Fighter Jet News

F-22 Raptor News

Raptor drops first small diameter bomb

September 26, 2007 (by SrA Jason Hernandez) - The F-22 Raptor Combined Test Force conducted the first airborne separation of a small diameter bomb from the internal weapons bay of an F-22 on September 5th.

F-22A Block 10 Raptor no. 91-4008 drops a small diameter bomb from its weapons bay during a test mission September 5th, 2007. The test marks the first airborne separation of a small diameter bomb from the internal weapons bay of an F-22. [Photo by Darin Russell]

"This is a major milestone for the F-22 modernization roadmap," said Lt. Col. Daniel Daetz, 411th Flight Test Squadron commander.

The drop was made to ensure that the SDB would have a clean separation when released from the Raptor.

"The test proved that our predictions were modeled properly," said Maj. Jack Fischer, 411th Flight Test Squadron test pilot. "The bomb came out exactly as it should have for the first test, so we're on the right track."

Testing of the SDB with the F-22 is part of the Increment 3.1 upgrade to the aircraft, Major Fischer said.

Once the SDB is cleared for operational missions aboard the F-22, it will enable the aircraft to carry four times the weapons load, Major Fischer said. The F-22 can carry eight SDBs with two advanced medium-range air-to-air missiles and two AIM-9 Sidewinder missiles.

"Instead of taking two Joint Direct Attack Munitions, we can carry eight SDBs," he said. "It also increases our range considerably. The SDB envelope will be the highest and fastest of currently fielded Air Force weapons."

Carrying the SDB internally is important to maintaining the Raptor's stealth because external weapons could be picked up by radar, said Bill Kuhlemeier, Lockheed Martin chief flight test engineer. However, the requirement presents unique challenges.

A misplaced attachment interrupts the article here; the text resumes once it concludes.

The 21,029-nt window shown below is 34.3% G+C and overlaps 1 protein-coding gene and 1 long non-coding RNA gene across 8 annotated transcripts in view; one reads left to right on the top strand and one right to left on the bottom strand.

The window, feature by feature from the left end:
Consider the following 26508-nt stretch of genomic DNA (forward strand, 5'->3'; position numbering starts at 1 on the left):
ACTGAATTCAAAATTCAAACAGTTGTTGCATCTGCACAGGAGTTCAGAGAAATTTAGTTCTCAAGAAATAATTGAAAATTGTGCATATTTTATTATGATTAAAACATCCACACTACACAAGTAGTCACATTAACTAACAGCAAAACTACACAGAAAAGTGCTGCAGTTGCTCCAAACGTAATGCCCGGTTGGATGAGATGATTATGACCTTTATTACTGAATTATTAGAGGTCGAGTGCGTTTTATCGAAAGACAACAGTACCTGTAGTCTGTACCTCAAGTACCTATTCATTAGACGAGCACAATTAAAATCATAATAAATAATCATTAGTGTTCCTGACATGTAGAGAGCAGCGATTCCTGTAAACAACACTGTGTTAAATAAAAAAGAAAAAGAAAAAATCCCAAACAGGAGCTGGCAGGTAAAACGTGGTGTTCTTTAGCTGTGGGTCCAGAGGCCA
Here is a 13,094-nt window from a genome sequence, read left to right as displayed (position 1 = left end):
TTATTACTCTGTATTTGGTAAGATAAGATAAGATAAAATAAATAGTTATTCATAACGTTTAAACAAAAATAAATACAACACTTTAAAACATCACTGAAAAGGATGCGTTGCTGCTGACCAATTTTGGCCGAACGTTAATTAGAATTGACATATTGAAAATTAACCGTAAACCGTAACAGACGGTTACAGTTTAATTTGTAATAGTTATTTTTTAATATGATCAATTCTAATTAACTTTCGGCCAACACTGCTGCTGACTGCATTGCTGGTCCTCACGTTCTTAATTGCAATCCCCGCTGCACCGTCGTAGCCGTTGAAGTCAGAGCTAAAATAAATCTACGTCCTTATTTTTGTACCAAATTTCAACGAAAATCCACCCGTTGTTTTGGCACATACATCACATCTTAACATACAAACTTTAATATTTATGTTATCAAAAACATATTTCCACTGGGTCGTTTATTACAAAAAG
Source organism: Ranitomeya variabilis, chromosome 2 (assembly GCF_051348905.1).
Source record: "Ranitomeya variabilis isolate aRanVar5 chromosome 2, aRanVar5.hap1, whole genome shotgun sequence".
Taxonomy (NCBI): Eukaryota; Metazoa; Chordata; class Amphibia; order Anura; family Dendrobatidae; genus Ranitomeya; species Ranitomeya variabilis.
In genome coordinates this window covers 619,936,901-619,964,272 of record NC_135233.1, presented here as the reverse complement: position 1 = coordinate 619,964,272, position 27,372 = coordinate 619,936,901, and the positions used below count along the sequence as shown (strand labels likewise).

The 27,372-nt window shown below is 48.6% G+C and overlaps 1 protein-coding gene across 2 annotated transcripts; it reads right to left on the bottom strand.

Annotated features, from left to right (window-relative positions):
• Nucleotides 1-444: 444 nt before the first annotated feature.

"I think the real question for us is what challenges are there associated with carrying weapons internally," Major Fischer said. "No other aircraft can release a supersonic weapon out of an internal weapons bay. The flow field and shock wave interactions present a very complex challenge. Whether it's air-to-air or air-to-ground, we're still dealing with those same factors."

The F-22 was not originally designed for air-to-ground operations, Mr. Kuhlemeier said.

"We have to learn how much we can get away with while inducing loads on an aircraft that wasn't designed to carry bombs at first," he said. "We're finding ways to overcome that by making the Raptor stronger for the different missions."

The CTF's future flight test plans include expanding the Raptor's delivery envelope to the full capability of the aircraft, Mr. Kuhlemeier said.

"Once we can say the bomb can safely be released from the aircraft, we will move to guided tests," he said. "We will then release the weapons to see if they hit their targets. We're starting easy and working our way up to more difficult tests."

Major Fischer said integration of the SDB with the F-22 is important to the warfighter because it puts almost everything in their target set.

"Targets we can't get with most weapons, we can get with the F-22 because we have stealth," he said. "With this weapon and aircraft, there is no place we can't reach and no place for an enemy to hide."

Courtesy of 95th Air Base Wing Public Affairs